An annual levy on foreign workers is imposed as follows:
	 Approved Sectors	...
32 General Policies, Facilities and Guidelines
CHAPTER 4: MANPOWER FOR INDUSTRY
1.	 MALAYSIA’S LABOUR FORCE
Malaysia offer...
33General Policies, Facilities and Guidelines
The main government agencies involved in training are:
•	 Ministry of Human ...
34 General Policies, Facilities and Guidelines
The Human Resource Development Levy is imposed by the Government on specifi...
35General Policies, Facilities and Guidelines
3.	 LABOUR COSTS
Basic wage rates vary according to location and industrial ...
36 General Policies, Facilities and Guidelines
Some of the obligations of an employer under the Employment Act, 1955 are a...
37General Policies, Facilities and Guidelines
					(b)	Monthly Wages Exceed RM5,000
						 Minimum of 12% of the employees...
38 General Policies, Facilities and Guidelines
Employment Injury Insurance Scheme
Employment Injury Insurance Scheme provi...
39General Policies, Facilities and Guidelines
•	 construction;
•	 agriculture, forestry and fishing;
•	 utilities (gas, el...
40 General Policies, Facilities and Guidelines
There are seven regulations under OSHA, 1994 enforced by DOSH which are:
1....
41General Policies, Facilities and Guidelines
6. 	 INDUSTRIAL RELATIONS
6.1 	 Trade Unions
The Department of Trade Union A...
42 General Policies, Facilities and Guidelines
CHAPTER5:BANKING,FINANCEANDEXCHANGEADMINISTRATION
1.	 THE FINANCIAL SYSTEM ...
43General Policies, Facilities and Guidelines
The banking system, comprising commercial banks, investment banks, and Islam...
44 General Policies, Facilities and Guidelines
1.2.2 Development Financial Institutions
The Development Financial Institut...
45General Policies, Facilities and Guidelines
The MIFC initiative comprises a community network of financial and market re...
01 general policies
01 general policies
01 general policies
01 general policies
01 general policies
01 general policies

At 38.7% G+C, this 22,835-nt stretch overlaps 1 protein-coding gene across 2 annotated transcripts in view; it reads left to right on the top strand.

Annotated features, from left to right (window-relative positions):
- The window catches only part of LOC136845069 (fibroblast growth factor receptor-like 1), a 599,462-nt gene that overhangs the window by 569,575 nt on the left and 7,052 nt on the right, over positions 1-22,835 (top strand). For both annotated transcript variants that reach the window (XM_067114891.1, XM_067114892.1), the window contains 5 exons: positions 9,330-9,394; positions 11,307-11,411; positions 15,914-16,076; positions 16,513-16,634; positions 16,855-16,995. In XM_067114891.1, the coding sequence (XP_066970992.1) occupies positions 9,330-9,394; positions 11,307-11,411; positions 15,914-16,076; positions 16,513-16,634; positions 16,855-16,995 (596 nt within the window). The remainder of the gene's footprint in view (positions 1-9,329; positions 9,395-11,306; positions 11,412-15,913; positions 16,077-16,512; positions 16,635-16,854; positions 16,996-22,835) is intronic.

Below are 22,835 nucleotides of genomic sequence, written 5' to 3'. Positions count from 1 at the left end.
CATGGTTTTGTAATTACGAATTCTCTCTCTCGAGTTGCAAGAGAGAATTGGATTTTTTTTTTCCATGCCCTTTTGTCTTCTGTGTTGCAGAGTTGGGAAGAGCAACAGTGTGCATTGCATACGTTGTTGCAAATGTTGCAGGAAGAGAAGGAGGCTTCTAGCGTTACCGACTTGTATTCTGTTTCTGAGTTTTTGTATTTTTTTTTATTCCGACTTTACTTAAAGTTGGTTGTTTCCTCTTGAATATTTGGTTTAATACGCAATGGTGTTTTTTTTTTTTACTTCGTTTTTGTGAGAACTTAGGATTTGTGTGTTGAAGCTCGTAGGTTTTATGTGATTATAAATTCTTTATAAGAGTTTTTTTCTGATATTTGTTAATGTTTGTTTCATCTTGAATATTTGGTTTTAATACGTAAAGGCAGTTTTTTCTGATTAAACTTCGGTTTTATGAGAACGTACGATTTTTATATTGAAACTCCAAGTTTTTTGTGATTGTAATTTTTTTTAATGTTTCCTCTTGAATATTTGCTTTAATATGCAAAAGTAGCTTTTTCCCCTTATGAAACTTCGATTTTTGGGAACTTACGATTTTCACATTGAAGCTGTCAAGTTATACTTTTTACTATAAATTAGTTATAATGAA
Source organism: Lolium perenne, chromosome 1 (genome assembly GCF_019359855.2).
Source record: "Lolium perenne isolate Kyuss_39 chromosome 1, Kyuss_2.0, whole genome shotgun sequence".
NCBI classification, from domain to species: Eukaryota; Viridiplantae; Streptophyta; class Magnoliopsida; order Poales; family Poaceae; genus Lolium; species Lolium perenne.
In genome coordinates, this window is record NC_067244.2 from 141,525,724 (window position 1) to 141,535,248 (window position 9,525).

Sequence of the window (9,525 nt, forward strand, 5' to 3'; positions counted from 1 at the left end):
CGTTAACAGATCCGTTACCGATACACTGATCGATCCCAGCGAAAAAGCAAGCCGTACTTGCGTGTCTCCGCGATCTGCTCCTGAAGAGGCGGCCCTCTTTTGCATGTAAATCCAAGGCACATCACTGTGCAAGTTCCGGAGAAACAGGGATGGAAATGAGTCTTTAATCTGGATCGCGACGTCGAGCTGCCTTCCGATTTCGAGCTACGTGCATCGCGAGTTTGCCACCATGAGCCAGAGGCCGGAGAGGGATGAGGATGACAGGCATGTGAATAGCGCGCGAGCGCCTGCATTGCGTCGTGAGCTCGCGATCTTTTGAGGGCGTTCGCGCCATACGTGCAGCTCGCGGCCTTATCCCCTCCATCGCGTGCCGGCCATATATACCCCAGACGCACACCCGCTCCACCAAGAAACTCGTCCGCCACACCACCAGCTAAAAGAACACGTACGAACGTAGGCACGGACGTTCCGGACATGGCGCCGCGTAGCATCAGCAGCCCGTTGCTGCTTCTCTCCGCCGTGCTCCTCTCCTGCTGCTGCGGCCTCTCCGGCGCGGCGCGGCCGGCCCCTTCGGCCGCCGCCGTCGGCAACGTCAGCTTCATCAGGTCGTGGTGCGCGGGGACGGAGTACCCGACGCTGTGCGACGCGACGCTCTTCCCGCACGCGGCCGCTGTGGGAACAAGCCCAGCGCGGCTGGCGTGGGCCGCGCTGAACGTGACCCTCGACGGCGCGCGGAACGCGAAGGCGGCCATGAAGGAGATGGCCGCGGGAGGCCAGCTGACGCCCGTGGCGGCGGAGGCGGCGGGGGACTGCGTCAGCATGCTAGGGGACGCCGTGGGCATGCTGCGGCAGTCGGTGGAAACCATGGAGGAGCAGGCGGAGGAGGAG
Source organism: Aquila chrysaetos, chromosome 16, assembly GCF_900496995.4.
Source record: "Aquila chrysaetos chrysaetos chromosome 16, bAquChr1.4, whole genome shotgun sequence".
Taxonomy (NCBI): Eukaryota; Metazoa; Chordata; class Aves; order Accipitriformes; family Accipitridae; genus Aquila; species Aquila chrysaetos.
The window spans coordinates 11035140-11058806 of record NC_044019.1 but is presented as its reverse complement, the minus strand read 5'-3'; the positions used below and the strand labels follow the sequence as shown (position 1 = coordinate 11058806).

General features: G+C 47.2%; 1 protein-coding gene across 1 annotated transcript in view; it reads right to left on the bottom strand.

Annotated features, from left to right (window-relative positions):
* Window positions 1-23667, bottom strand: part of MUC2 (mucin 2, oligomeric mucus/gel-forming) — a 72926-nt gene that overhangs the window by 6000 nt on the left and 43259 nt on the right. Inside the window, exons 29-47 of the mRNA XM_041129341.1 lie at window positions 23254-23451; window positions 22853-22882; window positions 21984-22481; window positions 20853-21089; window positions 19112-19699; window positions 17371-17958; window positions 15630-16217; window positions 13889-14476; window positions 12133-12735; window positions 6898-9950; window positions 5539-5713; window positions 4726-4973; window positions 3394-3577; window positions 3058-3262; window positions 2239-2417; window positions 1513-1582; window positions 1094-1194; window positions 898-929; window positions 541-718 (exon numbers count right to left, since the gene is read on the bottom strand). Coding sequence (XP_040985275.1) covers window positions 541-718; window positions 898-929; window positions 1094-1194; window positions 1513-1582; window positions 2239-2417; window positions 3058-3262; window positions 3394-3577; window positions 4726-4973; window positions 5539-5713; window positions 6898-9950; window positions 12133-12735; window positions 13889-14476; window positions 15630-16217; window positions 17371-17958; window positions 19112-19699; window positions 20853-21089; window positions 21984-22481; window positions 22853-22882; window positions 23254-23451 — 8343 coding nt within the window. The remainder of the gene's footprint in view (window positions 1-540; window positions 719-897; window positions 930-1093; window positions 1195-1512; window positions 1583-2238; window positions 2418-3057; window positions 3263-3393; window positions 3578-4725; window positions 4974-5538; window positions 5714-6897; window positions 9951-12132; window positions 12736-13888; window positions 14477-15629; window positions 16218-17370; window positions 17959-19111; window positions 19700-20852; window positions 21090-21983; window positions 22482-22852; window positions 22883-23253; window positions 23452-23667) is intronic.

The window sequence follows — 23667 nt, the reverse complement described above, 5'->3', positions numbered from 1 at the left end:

01 general policies
01 general policies
01 general policies
01 general policies
01 general policies
01 general policies
01 general policies
01 general policies
01 general policies
01 general policies
01 general policies
01 general policies
01 general policies
01 general policies
01 general policies
01 general policies
01 general policies
01 general policies
01 general policies
01 general policies
01 general policies
01 general policies
01 general policies
01 general policies
01 general policies
01 general policies
01 general policies
01 general policies
01 general policies
01 general policies
01 general policies
01 general policies
01 general policies
01 general policies
01 general policies
01 general policies
01 general policies
01 general policies
01 general policies
01 general policies
01 general policies
01 general policies
01 general policies
01 general policies
01 general policies
01 general policies
01 general policies
01 general policies
01 general policies
01 general policies
Upcoming SlideShare
Loading in...5
×

01 general policies

1,449

Published on

Published in: Business, Economy & Finance
0 Comments
0 Likes
Statistics
Notes
  • Be the first to comment

  • Be the first to like this

No Downloads
Views
Total Views
1,449
On Slideshare
0
From Embeds
0
Number of Embeds
0
Actions
Shares
0
Downloads
27
Comments
0
Likes
0
Embeds 0
No embeds

No notes for slide

Transcript of "01 general policies"

  1. 1. GENERAL POLICIES, FACILITIES AND GUIDELINES MALAYSIA: INVESTMENT IN THE SERVICES SECTOR